Where are they now? Gary Coleman | Columns | Gassit Garage
Gary Coleman successful racer turned long-time Grand Prix mechanic
Not many people amass 36 years’ involvement in racing –12 years as a rider, winning three Australian Grands Prix at Bathurst, and 24 working for premier-class GP teams, 17 of those in Valentino Rossi’s crew. That’s the Gary Coleman story.
At the end of the 2016 MotoGP season, Coleman called time, just before his 65th birthday. “It was my choice to go out on top for my rider and myself,” Coleman said. “I had a great last GP at Valencia, an unbelievable send off with so many friends. Vale was fantastic to me. I’d like to see who’s better as a rider and he is a gentleman.
“I could have gone on, but it was time. I didn’t want to let him down or make a mistake.”
Gary says he misses the action, camaraderie and team banter, as well as the technical aspects – but not the 500-600 hours per year of flying. From 2000 to 2009 he drove Rossi’s truck from Milan to the European GP rounds and through to 2016 his roles included the pit board.
Now Coleman is retired in Newcastle, NSW, where he and wife of 44 years, Sue, have owned the same house for three decades. They now enjoy touring the Outback in their off-road caravan.
Coleman’s racing career saw him win on machines as diverse as a Yamaha TA125 and XS11 Superbike, but he was best known as a 350 and 750 racer. In 1975 he won the Australian 125 GP at Bathurst in a three-way, last-corner braking duel. He rode a borrowed machine without a single lap of practice. In 1978 and 1981 he made comebacks from larger machines to pilot loaned Yamaha TZ350s at Bathurst, winning on both occasions.
Coleman’s path to top level road-racing was off-beat. He started riding trials on a Bultaco Sherpa and, through the Spanish bikes, met Bultaco importer Norm Fraser and racer Graham Gates, who took him to a road race at Amaroo Park. Gary made his tarmac debut on a Bultaco Bandido. In 1974, he bought a Yamaha TZ350A and had immediate success, winning the Bathurst 350 B-Grade.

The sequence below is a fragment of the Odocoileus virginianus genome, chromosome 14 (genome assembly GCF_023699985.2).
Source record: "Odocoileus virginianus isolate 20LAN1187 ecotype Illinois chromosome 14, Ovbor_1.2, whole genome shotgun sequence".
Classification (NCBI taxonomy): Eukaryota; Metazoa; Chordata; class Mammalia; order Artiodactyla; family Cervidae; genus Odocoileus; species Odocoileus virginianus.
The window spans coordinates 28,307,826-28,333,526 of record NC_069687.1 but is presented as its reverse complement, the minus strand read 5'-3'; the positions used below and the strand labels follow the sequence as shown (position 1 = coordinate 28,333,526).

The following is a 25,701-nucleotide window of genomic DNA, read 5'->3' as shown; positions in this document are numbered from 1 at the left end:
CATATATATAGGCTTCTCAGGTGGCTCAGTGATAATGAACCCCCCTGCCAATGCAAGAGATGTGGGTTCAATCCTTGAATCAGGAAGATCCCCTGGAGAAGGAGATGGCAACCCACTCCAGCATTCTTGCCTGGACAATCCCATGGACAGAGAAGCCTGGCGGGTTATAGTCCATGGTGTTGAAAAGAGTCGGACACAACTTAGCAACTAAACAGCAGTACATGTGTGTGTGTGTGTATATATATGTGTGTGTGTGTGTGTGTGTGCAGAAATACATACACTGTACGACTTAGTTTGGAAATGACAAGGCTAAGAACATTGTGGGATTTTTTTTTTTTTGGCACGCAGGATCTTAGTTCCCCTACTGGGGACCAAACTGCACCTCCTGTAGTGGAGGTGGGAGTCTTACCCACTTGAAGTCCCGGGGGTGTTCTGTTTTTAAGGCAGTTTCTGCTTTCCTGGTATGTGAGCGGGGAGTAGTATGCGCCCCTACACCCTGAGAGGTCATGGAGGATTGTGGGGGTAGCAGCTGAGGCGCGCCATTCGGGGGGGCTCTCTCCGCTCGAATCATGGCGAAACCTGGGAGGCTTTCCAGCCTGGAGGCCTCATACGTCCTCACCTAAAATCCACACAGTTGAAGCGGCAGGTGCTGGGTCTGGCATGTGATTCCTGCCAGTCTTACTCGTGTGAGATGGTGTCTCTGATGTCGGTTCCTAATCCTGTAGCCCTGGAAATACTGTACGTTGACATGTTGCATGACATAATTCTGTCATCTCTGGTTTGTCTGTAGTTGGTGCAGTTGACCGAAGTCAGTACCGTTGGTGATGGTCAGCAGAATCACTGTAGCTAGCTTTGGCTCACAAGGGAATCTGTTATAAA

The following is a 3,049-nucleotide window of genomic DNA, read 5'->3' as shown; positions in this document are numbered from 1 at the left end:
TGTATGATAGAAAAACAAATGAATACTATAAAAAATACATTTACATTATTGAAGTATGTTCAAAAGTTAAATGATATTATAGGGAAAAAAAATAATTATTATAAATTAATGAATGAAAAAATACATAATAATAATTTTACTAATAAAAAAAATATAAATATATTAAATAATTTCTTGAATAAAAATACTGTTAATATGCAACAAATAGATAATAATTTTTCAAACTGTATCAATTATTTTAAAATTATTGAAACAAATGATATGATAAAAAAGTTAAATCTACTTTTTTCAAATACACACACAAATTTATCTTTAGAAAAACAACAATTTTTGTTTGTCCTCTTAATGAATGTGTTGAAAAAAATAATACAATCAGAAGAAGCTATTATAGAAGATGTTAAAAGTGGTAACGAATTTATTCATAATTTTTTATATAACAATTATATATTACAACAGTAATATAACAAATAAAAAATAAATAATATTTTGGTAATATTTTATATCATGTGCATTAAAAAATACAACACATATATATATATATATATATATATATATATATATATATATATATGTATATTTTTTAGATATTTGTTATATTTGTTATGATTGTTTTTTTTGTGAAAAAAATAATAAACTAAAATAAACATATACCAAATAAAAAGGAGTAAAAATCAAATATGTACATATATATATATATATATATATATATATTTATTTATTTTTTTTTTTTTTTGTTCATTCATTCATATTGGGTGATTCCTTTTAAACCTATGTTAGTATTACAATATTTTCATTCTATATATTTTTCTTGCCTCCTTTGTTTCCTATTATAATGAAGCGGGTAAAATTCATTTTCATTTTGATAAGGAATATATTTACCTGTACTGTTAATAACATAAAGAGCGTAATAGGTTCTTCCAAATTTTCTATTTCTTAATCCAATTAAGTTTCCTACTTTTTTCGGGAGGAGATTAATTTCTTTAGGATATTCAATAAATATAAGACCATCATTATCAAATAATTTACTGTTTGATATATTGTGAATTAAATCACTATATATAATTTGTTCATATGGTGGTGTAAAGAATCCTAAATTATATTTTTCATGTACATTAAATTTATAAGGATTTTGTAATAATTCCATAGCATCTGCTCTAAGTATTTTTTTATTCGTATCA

The following year, Coleman’s promised machine for 125 GP was given to another rider at the last minute. But injured friend Barry Lemon offered his TA Yamaha and Gary won on it. For the next two years he rode a new Yamaha TZ350 and then a Suzuki RG500. In 1978, Norm Fraser Motorcycles and Newcastle builders the Kay brothers bought him a Yamaha TZ750. That led to rides with McCulloch Yamaha and Warren Willing’s Yamaha Dealer Team.
Career highlights included twice runner up in the Swann Insurance International Series (1980 and 1981), third in the 1979 Castrol Six-Hour with Len Atlee on a Yamaha XS11, second in the 1981 Australian Unlimited Road-Racing Championship, first in the rain-lashed 1981 Coca-Cola 800km with Greg Pretty on the Yamaha Pitmans XS11 , fourth in the non-championship 1981 Malaysian 500 GP won by Barry Sheene, second in the 1981 Yamaha 750km Production Race with Ron Boulden and first in the 1983 NSW 500 Championship.
“I pulled the pin on competing at 32. I enjoyed my time in racing, especially the racing bikes, with the TZ750s being my favourite. I had some great times and made good friends. I am sad about the guys lost.
“Looking back, I should have gone to Europe when I was going well on the 750s, but I was on a healthy retainer with Yamaha and kept saying ‘next year’”.
Coleman left his trade after 12 years and went into the rental car business, but a one-off job with Team
Roberts at a Phillip Island test led to position with the Yamaha-Dunlop test team
in Spain with Warren and Glenn Willing, and rider Randy Mamola.
“I was there on my own for eight months, long before mobile phones and Skype.”
Coleman’s first role in the GPs was in 1995 with Norick Abe. Later he worked for Ralf Waldmann, whom he remembers as always having time for the mechanics.
At the end of 1999, Coleman’s GP adventure seemed over, with no offers on the table. On spec, he called Warren Willing (then at Suzuki) and Honda’s Jeremy Burgess; both men he’d raced against in the 1970s.
“JB said ‘don’t move, I might need a mechanic/truck driver. It’s a new team’.
“JB rang Japan and then rang me back. Next thing, a long contract came through the fax machine. At that stage, I didn’t know who the rider was, but it was a young Italian guy who had just won the world 250 championship. That was the start of 17 great years with Vale.”
By Don Cox